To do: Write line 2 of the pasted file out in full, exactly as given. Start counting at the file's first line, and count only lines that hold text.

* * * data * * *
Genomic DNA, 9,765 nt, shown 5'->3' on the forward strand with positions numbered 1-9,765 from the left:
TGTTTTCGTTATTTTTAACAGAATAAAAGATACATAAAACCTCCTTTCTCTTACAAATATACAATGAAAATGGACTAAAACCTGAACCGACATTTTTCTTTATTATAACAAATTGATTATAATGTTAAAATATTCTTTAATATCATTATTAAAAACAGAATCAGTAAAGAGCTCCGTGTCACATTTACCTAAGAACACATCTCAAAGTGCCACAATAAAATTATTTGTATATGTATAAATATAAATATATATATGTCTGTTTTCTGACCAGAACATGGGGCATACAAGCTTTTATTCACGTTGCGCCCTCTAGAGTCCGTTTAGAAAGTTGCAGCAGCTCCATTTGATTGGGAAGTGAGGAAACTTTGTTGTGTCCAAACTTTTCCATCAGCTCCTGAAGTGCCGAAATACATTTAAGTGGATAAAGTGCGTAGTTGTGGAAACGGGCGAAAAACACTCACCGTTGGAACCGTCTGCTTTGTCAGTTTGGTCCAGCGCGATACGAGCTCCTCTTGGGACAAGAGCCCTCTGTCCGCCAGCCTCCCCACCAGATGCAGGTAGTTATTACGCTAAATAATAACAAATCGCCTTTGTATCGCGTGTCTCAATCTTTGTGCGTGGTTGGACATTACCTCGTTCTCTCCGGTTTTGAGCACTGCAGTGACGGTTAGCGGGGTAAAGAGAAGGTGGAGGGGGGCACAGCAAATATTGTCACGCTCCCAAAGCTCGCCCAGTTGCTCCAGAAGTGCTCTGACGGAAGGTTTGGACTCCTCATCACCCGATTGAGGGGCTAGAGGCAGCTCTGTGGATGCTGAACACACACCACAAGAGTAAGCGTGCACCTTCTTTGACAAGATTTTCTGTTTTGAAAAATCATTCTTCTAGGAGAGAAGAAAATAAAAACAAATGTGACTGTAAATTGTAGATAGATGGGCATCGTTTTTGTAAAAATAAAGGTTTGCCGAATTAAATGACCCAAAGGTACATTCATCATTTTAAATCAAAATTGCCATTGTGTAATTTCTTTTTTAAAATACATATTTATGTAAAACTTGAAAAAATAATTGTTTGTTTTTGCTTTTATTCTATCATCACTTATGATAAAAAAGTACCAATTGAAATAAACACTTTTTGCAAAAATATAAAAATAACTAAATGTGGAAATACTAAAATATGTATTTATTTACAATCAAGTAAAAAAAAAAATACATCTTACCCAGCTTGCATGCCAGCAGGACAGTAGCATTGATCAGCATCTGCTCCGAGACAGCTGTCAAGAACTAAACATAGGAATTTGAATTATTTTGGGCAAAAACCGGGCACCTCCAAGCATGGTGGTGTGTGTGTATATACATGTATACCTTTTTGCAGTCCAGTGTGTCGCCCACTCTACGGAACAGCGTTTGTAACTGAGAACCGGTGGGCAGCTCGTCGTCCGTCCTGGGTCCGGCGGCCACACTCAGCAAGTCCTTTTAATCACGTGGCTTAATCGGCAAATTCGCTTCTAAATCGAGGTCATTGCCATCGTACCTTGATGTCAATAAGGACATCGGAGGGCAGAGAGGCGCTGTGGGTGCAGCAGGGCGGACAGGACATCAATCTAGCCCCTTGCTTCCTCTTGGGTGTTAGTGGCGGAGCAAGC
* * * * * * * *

TGTTTTCGTTATTTTTAACAGAATAAAAGATACATAAAACCTCCTTTCTCTTACAAATATACAATGAAAATGGACTAAAACCTGAACCGACATTTTTCTTTATTATAACAAATTGATTATAATGTTAAAATATTCTTTAATATCATTATTAAAAACAGAATCAGTAAAGAGCTCCGTGTCACATTTACCTAAGAACACATCTCAAAGTGCCACAATAAAATTATTTGTATATGTATAAATATAAATATATATATGTCTGTTTTCTGACCAGAACATGGGGCATACAAGCTTTTATTCACGTTGCGCCCTCTAGAGTCCGTTTAGAAAGTTGCAGCAGCTCCATTTGATTGGGAAGTGAGGAAACTTTGTTGTGTCCAAACTTTTCCATCAGCTCCTGAAGTGCCGAAATACATTTAAGTGGATAAAGTGCGTAGTTGTGGAAACGGGCGAAAAACACTCACCGTTGGAACCGTCTGCTTTGTCAGTTTGGTCCAGCGCGATACGAGCTCCTCTTGGGACAAGAGCCCTCTGTCCGCCAGCCTCCCCACCAGATGCAGGTAGTTATTACGCTAAATAATAACAAATCGCCTTTGTATCGCGTGTCTCAATCTTTGTGCGTGGTTGGACATTACCTCGTTCTCTCCGGTTTTGAGCACTGCAGTGACGGTTAGCGGGGTAAAGAGAAGGTGGAGGGGGGCACAGCAAATATTGTCACGCTCCCAAAGCTCGCCCAGTTGCTCCAGAAGTGCTCTGACGGAAGGTTTGGACTCCTCATCACCCGATTGAGGGGCTAGAGGCAGCTCTGTGGATGCTGAACACACACCACAAGAGTAAGCGTGCACCTTCTTTGACAAGATTTTCTGTTTTGAAAAATCATTCTTCTAGGAGAGAAGAAAATAAAAACAAATGTGACTGTAAATTGTAGATAGATGGGCATCGTTTTTGTAAAAATAAAGGTTTGCCGAATTAAATGACCCAAAGGTACATTCATCATTTTAAATCAAAATTGCCATTGTGTAATTTCTTTTTTAAAATACATATTTATGTAAAACTTGAAAAAATAATTGTTTGTTTTTGCTTTTATTCTATCATCACTTATGATAAAAAAGTACCAATTGAAATAAACACTTTTTGCAAAAATATAAAAATAACTAAATGTGGAAATACTAAAATATGTATTTATTTACAATCAAGTAAAAAAAAAAATACATCTTACCCAGCTTGCATGCCAGCAGGACAGTAGCATTGATCAGCATCTGCTCCGAGACAGCTGTCAAGAACTAAACATAGGAATTTGAATTATTTTGGGCAAAAACCGGGCACCTCCAAGCATGGTGGTGTGTGTGTATATACATGTATACCTTTTTGCAGTCCAGTGTGTCGCCCACTCTACGGAACAGCGTTTGTAACTGAGAACCGGTGGGCAGCTCGTCGTCCGTCCTGGGTCCGGCGGCCACACTCAGCAAGTCCTTTTAATCACGTGGCTTAATCGGCAAATTCGCTTCTAAATCGAGGTCATTGCCATCGTACCTTGATGTCAATAAGGACATCGGAGGGCAGAGAGGCGCTGTGGGTGCAGCAGGGCGGACAGGACATCAATCTAGCCCCTTGCTTCCTCTTGGGTGTTAGTGGCGGAGCAAGC